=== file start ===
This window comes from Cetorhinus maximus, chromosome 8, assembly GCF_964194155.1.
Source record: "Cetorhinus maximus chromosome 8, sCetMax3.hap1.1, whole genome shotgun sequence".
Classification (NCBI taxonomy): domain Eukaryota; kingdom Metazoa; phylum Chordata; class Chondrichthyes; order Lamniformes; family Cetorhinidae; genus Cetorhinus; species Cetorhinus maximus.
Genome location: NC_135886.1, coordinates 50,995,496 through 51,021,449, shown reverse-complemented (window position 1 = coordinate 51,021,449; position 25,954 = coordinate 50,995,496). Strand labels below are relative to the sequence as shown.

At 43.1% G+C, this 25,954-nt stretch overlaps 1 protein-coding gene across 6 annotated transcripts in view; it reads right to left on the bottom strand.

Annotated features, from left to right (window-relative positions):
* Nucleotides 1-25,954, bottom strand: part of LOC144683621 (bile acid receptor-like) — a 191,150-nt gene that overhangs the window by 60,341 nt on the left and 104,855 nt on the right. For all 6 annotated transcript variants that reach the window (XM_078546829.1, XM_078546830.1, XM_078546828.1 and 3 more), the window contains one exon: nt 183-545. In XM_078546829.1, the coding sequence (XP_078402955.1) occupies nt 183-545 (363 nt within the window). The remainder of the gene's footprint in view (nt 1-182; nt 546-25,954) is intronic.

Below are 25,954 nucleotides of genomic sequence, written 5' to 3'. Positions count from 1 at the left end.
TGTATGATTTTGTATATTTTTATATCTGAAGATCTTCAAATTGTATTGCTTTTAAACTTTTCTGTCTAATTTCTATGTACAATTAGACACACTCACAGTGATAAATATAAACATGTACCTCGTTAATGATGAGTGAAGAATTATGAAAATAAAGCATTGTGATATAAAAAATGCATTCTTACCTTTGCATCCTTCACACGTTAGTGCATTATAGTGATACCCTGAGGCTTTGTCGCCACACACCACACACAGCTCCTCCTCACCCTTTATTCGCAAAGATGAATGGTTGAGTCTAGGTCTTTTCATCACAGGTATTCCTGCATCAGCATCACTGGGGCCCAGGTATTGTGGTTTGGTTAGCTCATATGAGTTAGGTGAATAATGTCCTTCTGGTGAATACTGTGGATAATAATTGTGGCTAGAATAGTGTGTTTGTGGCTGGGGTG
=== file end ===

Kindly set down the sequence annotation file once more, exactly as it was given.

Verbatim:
This window comes from Cetorhinus maximus, chromosome 8, assembly GCF_964194155.1.
Source record: "Cetorhinus maximus chromosome 8, sCetMax3.hap1.1, whole genome shotgun sequence".
Classification (NCBI taxonomy): domain Eukaryota; kingdom Metazoa; phylum Chordata; class Chondrichthyes; order Lamniformes; family Cetorhinidae; genus Cetorhinus; species Cetorhinus maximus.
Genome location: NC_135886.1, coordinates 50,995,496 through 51,021,449, shown reverse-complemented (window position 1 = coordinate 51,021,449; position 25,954 = coordinate 50,995,496). Strand labels below are relative to the sequence as shown.

At 43.1% G+C, this 25,954-nt stretch overlaps 1 protein-coding gene across 6 annotated transcripts in view; it reads right to left on the bottom strand.

Annotated features, from left to right (window-relative positions):
* Nucleotides 1-25,954, bottom strand: part of LOC144683621 (bile acid receptor-like) — a 191,150-nt gene that overhangs the window by 60,341 nt on the left and 104,855 nt on the right. For all 6 annotated transcript variants that reach the window (XM_078546829.1, XM_078546830.1, XM_078546828.1 and 3 more), the window contains one exon: nt 183-545. In XM_078546829.1, the coding sequence (XP_078402955.1) occupies nt 183-545 (363 nt within the window). The remainder of the gene's footprint in view (nt 1-182; nt 546-25,954) is intronic.

Below are 25,954 nucleotides of genomic sequence, written 5' to 3'. Positions count from 1 at the left end.
TGTATGATTTTGTATATTTTTATATCTGAAGATCTTCAAATTGTATTGCTTTTAAACTTTTCTGTCTAATTTCTATGTACAATTAGACACACTCACAGTGATAAATATAAACATGTACCTCGTTAATGATGAGTGAAGAATTATGAAAATAAAGCATTGTGATATAAAAAATGCATTCTTACCTTTGCATCCTTCACACGTTAGTGCATTATAGTGATACCCTGAGGCTTTGTCGCCACACACCACACACAGCTCCTCCTCACCCTTTATTCGCAAAGATGAATGGTTGAGTCTAGGTCTTTTCATCACAGGTATTCCTGCATCAGCATCACTGGGGCCCAGGTATTGTGGTTTGGTTAGCTCATATGAGTTAGGTGAATAATGTCCTTCTGGTGAATACTGTGGATAATAATTGTGGCTAGAATAGTGTGTTTGTGGCTGGGGTG